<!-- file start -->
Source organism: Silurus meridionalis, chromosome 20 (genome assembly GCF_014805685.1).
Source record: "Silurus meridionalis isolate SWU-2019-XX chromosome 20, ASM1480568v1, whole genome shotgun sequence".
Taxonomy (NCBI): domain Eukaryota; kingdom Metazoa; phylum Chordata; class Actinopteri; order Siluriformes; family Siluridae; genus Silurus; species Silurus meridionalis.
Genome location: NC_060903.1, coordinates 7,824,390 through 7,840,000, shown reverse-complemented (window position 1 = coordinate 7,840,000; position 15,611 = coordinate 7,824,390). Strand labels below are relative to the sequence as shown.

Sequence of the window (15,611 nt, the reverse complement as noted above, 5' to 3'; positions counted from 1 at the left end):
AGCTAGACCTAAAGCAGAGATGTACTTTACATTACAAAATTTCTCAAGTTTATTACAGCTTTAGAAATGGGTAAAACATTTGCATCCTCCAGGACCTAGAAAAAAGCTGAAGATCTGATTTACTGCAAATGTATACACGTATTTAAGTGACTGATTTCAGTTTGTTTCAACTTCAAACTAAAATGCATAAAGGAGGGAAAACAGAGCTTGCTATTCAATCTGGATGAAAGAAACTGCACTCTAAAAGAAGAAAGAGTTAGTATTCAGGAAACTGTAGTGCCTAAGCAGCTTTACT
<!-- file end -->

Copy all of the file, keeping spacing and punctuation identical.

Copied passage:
Source organism: Silurus meridionalis, chromosome 20 (genome assembly GCF_014805685.1).
Source record: "Silurus meridionalis isolate SWU-2019-XX chromosome 20, ASM1480568v1, whole genome shotgun sequence".
Taxonomy (NCBI): domain Eukaryota; kingdom Metazoa; phylum Chordata; class Actinopteri; order Siluriformes; family Siluridae; genus Silurus; species Silurus meridionalis.
Genome location: NC_060903.1, coordinates 7,824,390 through 7,840,000, shown reverse-complemented (window position 1 = coordinate 7,840,000; position 15,611 = coordinate 7,824,390). Strand labels below are relative to the sequence as shown.

Sequence of the window (15,611 nt, the reverse complement as noted above, 5' to 3'; positions counted from 1 at the left end):
AGCTAGACCTAAAGCAGAGATGTACTTTACATTACAAAATTTCTCAAGTTTATTACAGCTTTAGAAATGGGTAAAACATTTGCATCCTCCAGGACCTAGAAAAAAGCTGAAGATCTGATTTACTGCAAATGTATACACGTATTTAAGTGACTGATTTCAGTTTGTTTCAACTTCAAACTAAAATGCATAAAGGAGGGAAAACAGAGCTTGCTATTCAATCTGGATGAAAGAAACTGCACTCTAAAAGAAGAAAGAGTTAGTATTCAGGAAACTGTAGTGCCTAAGCAGCTTTACT